SEPTEMBER 6, 1999 VOLUME 7, NUMBER 10
Witnesses are required for a number of legal documents, including wills (in most cases), powers of attorney and health care directives. Most lawyers recommend not having family members witness legal documents, since questions may later be raised about the signer’s competence, or the possibility of undue influence. It is often difficult, however, to find witnesses to even simple documents, particularly if the senior is ill, or in a hospital or nursing home.
Many facilities block employees from acting as witnesses. When a facility takes that position, it is usually because of concern about the possibility of employees being court witnesses, or becoming embroiled in bitter and protracted litigation. Friends may be reluctant to witness documents, and it is often difficult to ask for their assistance. When lawyers prepare the documents, they usually provide witnesses (often members of the lawyer’s staff). But when documents are prepared without a lawyer’s assistance, one of the most common places to look for a “professional” witness is at the senior’s bank.
It may seem like there is little risk involved in acting as a witness. It is easy, in fact, to be critical of those facilities that refuse to permit staff to witness documents. After all, how could acting as a witness cause any real problems?
The First Union National Bank of Hendersonville, Tennessee, knows what problems can arise from employees acting as witnesses. That’s where Cleon H. Cooke’s daughter took Mr. Cooke to sign a new will in 1995. Mr. Cooke waited in the car while his daughter went inside and talked to notary Beverly Pitt, a Customer Service Representative at the Bank. Ms. Pitt went out to the car with Mr. Cooke’s daughter, and watched him sign his will; she then took the document inside the bank and got two other bank employees to sign as witnesses, and then she notarized the document.
The problem with Ms. Pitt’s actions is that Tennessee, like Arizona, requires the witnesses to a will to sign in the presence of the testator (the person making the will). The First Union employees even signed a standard affidavit, claiming that they had done just that. But when Mr. Cooke died, his widow contested the will. She pointed out that it had not been signed properly, and that Mr. Cooke’s last valid will was a 20-year-old document that left his entire estate to her.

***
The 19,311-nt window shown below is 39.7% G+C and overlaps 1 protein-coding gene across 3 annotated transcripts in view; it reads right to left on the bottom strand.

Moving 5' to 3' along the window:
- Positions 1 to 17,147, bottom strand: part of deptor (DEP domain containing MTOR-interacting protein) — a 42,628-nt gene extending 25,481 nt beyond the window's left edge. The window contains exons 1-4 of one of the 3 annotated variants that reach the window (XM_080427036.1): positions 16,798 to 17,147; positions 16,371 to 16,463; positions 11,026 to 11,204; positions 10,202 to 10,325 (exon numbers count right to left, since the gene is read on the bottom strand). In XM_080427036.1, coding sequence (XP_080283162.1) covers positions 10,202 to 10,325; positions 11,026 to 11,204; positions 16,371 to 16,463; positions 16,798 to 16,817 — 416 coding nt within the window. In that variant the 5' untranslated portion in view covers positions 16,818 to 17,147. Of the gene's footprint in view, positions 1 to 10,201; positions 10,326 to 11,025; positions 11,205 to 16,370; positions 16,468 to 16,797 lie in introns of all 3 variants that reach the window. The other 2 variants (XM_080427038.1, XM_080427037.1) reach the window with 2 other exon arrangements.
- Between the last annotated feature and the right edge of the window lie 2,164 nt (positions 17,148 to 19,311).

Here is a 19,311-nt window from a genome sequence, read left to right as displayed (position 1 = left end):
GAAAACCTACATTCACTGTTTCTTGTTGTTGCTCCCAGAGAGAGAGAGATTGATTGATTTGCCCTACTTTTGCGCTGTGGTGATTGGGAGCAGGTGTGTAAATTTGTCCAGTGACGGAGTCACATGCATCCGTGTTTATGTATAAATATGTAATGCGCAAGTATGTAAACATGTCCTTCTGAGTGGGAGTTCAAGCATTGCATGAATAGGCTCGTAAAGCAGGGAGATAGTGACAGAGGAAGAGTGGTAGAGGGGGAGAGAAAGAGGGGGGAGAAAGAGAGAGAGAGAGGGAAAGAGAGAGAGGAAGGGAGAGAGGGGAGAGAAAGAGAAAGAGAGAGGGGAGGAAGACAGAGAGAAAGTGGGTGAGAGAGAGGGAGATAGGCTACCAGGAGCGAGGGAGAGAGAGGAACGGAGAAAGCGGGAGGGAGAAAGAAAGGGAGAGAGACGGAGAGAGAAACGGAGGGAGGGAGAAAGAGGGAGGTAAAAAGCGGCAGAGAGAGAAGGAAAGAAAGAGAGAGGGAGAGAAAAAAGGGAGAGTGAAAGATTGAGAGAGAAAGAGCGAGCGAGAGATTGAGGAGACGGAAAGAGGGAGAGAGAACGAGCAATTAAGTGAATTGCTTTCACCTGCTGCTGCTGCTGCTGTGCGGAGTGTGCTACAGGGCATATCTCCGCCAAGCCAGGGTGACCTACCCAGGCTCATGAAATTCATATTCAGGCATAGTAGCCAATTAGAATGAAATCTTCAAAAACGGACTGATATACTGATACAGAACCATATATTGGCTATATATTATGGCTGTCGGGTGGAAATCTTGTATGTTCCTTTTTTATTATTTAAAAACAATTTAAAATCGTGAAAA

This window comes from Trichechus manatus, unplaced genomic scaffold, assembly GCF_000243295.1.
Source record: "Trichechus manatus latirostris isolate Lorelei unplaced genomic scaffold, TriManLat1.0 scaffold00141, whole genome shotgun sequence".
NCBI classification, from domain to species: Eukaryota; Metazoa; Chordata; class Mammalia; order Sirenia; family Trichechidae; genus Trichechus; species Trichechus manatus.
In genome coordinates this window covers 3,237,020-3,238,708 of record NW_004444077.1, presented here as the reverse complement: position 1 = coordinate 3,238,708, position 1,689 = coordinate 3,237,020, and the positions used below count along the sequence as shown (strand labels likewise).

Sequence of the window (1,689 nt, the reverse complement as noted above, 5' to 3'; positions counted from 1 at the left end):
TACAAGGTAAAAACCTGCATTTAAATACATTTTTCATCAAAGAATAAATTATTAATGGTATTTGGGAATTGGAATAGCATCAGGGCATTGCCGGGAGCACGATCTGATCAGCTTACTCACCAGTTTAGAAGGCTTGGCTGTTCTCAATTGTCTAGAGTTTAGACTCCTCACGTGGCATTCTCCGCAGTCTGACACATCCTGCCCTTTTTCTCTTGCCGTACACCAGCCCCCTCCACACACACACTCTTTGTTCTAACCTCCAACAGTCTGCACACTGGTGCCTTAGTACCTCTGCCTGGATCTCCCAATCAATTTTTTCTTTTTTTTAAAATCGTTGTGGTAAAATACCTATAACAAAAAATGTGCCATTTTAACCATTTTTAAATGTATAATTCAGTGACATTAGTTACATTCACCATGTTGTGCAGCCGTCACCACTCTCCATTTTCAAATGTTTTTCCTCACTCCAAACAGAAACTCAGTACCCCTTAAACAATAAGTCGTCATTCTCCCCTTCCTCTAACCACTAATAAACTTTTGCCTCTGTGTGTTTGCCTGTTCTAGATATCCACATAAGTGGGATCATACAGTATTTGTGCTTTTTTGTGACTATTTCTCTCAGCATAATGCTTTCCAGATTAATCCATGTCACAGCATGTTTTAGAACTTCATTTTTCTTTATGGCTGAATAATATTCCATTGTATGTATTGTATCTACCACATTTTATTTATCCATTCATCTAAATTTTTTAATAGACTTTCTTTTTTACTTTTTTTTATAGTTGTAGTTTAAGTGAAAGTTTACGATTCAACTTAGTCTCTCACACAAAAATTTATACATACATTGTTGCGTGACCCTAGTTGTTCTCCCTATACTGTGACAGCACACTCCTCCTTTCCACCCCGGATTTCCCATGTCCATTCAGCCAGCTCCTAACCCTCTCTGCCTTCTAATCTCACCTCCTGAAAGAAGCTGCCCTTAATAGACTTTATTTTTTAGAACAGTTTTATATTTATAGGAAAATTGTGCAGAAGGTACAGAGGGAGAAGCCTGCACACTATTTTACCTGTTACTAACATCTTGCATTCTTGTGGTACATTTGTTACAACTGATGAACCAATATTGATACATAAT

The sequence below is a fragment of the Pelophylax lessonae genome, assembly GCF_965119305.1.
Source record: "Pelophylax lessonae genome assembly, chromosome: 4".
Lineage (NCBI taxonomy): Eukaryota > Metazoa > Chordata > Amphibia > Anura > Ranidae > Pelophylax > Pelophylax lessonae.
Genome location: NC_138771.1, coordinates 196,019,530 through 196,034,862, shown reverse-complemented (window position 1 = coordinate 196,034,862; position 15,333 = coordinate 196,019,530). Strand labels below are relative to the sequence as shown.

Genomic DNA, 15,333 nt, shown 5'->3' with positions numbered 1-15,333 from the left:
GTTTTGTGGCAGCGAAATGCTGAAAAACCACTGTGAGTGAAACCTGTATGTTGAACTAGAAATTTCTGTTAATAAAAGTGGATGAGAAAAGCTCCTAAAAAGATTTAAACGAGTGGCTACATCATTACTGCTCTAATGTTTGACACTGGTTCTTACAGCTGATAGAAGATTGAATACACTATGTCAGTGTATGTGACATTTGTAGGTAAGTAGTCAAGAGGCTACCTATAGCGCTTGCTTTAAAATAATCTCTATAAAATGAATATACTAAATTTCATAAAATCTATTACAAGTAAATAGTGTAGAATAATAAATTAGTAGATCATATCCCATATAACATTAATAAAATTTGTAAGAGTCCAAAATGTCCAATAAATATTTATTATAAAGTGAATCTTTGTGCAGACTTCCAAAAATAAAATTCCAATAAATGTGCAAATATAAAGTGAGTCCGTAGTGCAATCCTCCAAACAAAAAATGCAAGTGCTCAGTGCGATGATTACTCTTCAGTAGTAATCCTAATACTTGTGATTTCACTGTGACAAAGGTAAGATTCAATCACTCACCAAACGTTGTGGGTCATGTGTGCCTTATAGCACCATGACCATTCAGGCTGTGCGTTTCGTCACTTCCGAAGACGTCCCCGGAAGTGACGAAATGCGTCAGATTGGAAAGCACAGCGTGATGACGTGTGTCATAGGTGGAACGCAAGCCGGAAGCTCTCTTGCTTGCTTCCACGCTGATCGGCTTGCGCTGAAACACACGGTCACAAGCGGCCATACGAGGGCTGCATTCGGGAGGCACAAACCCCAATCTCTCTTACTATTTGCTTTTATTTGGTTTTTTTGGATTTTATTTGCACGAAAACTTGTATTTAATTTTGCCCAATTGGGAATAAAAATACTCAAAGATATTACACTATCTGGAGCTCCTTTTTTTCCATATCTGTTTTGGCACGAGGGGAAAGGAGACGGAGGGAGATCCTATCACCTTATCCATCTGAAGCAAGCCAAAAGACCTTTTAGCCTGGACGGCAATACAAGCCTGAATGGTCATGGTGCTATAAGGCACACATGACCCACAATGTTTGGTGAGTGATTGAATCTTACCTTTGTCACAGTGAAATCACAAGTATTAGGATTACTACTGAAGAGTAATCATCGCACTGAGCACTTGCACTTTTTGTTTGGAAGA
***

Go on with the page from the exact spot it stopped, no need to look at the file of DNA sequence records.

Mr. Cooke’s daughters, frustrated in their attempt to inherit Mr. Cooke’s dry cleaning business, sued the bank, the notary and the witnesses. The daughters alleged that the witnesses should pay them what they would have gotten from their father’s estate, because they had signed a false affidavit.
If the witnesses had read the document they signed, claim Mr. Cooke’s daughters, they would have seen that they were supposed to watch Mr. Cooke sign and themselves sign in his presence. Furthermore, the daughters argued, the notary should have known what was required to make a will valid, and the bank should have provided training to its employees in how to witness a will.
The Tennessee Court of Appeals disagreed. Although the witnesses owed a duty to Mr. Cooke, ruled the court, they owed no duty to his daughters, and the case against them could be dismissed. If the employees could not be sued, then the bank was not liable, either, and the lawsuit against the bank was also dismissed. Battles v. First Union Bank, September 1, 1999.
Even though the witnesses and the bank prevailed, both incurred legal costs, time in court and legal proceedings, and the anxiety of pending litigation. Those costs are the very reason so many facilities refuse to permit staff to act as witnesses.